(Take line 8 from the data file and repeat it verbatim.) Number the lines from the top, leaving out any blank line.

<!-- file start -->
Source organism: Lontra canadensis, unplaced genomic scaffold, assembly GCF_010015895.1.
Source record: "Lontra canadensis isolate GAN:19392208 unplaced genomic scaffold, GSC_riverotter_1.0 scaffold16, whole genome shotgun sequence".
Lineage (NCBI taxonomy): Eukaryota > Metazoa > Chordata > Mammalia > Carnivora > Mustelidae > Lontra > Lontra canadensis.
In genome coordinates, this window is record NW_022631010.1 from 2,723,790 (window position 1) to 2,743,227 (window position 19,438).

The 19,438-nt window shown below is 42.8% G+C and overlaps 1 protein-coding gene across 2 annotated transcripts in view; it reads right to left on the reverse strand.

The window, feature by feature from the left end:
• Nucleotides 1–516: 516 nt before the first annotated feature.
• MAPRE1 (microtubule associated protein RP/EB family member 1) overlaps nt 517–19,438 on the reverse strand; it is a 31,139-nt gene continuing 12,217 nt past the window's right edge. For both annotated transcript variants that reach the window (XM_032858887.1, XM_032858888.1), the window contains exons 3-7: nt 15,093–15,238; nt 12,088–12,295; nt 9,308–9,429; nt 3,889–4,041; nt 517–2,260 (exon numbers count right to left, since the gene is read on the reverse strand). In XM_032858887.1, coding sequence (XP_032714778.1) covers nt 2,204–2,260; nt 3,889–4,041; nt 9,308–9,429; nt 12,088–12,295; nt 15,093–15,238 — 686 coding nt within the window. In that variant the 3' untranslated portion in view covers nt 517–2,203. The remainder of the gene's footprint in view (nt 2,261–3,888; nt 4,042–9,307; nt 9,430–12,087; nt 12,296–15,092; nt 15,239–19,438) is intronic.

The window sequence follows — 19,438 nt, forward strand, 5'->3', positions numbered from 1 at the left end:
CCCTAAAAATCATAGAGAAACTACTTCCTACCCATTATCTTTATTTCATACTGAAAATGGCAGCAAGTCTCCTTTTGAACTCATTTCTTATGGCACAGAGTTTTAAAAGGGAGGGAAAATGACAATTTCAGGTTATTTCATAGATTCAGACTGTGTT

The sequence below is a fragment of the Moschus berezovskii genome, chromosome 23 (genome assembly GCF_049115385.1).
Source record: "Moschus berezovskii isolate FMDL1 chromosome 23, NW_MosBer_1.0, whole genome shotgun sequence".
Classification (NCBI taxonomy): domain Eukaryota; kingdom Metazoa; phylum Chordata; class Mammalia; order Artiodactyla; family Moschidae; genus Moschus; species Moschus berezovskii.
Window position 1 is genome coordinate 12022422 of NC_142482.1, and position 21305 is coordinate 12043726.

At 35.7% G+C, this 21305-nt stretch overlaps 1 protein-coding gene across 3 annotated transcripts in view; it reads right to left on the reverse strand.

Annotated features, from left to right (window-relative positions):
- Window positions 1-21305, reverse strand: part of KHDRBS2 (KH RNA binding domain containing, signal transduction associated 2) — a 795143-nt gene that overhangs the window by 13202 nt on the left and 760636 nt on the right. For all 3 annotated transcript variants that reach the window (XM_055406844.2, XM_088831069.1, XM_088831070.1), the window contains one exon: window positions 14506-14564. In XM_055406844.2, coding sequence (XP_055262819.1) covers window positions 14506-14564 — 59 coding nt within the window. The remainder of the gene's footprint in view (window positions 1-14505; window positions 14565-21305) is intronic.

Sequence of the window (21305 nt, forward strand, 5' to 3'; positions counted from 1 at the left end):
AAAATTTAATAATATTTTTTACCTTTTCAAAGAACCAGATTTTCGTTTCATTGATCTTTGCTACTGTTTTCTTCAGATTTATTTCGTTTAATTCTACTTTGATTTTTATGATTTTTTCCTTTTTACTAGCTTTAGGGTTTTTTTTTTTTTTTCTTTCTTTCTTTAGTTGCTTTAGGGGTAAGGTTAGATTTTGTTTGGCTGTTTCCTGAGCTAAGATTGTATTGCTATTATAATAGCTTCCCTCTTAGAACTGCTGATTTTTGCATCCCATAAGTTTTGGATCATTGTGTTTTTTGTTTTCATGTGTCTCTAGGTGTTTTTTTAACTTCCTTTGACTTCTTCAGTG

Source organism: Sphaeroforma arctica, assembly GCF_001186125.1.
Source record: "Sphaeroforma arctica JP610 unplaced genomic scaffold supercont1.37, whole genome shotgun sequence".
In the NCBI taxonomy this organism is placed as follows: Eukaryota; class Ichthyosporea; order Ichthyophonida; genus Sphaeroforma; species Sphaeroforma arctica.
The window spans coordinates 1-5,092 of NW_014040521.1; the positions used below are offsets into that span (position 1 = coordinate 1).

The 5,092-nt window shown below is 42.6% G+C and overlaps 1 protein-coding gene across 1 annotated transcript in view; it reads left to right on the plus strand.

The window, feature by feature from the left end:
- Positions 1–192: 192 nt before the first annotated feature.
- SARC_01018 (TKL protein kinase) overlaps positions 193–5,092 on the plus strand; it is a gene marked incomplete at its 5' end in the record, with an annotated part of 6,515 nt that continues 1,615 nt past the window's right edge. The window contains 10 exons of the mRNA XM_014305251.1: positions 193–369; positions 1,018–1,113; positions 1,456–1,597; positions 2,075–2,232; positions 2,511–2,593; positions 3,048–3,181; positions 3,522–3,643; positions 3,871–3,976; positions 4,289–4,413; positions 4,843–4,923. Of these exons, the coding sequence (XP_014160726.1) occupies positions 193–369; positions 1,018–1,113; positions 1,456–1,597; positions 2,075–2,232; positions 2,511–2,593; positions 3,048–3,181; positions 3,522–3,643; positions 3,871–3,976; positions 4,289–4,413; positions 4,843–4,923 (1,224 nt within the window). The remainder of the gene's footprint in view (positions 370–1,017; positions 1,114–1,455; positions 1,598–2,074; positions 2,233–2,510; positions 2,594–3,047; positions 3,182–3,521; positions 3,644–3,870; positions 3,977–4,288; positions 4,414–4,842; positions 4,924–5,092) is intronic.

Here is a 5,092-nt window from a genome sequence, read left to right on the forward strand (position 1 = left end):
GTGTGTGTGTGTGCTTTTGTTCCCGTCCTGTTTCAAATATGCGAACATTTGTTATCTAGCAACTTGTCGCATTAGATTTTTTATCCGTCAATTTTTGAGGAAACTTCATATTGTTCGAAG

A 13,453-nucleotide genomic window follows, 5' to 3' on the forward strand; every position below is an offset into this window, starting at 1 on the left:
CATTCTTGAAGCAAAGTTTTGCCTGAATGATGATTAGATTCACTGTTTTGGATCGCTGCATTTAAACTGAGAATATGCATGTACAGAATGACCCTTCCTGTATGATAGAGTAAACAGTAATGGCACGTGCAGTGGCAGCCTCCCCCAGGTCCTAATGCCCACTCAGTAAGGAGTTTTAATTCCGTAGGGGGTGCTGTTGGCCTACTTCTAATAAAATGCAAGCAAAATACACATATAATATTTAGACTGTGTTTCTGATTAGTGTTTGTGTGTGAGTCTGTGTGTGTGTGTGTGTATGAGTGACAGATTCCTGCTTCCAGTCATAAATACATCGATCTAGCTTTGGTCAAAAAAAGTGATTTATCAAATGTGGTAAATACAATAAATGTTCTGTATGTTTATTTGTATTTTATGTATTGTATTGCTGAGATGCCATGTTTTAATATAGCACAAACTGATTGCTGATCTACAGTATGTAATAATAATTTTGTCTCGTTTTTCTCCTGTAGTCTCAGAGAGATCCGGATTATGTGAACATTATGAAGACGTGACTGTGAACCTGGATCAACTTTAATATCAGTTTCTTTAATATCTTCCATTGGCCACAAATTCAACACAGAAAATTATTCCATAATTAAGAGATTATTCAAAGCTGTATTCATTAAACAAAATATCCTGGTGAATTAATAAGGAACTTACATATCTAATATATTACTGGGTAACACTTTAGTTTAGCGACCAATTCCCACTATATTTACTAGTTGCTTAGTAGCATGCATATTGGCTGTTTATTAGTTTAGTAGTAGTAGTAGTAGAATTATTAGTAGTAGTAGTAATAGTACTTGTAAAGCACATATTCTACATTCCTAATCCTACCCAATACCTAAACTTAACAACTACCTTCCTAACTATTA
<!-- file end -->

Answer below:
• MAPRE1 (microtubule associated protein RP/EB family member 1) overlaps nt 517–19,438 on the reverse strand; it is a 31,139-nt gene continuing 12,217 nt past the window's right edge. For both annotated transcript variants that reach the window (XM_032858887.1, XM_032858888.1), the window contains exons 3-7: nt 15,093–15,238; nt 12,088–12,295; nt 9,308–9,429; nt 3,889–4,041; nt 517–2,260 (exon numbers count right to left, since the gene is read on the reverse strand). In XM_032858887.1, coding sequence (XP_032714778.1) covers nt 2,204–2,260; nt 3,889–4,041; nt 9,308–9,429; nt 12,088–12,295; nt 15,093–15,238 — 686 coding nt within the window. In that variant the 3' untranslated portion in view covers nt 517–2,203. The remainder of the gene's footprint in view (nt 2,261–3,888; nt 4,042–9,307; nt 9,430–12,087; nt 12,296–15,092; nt 15,239–19,438) is intronic.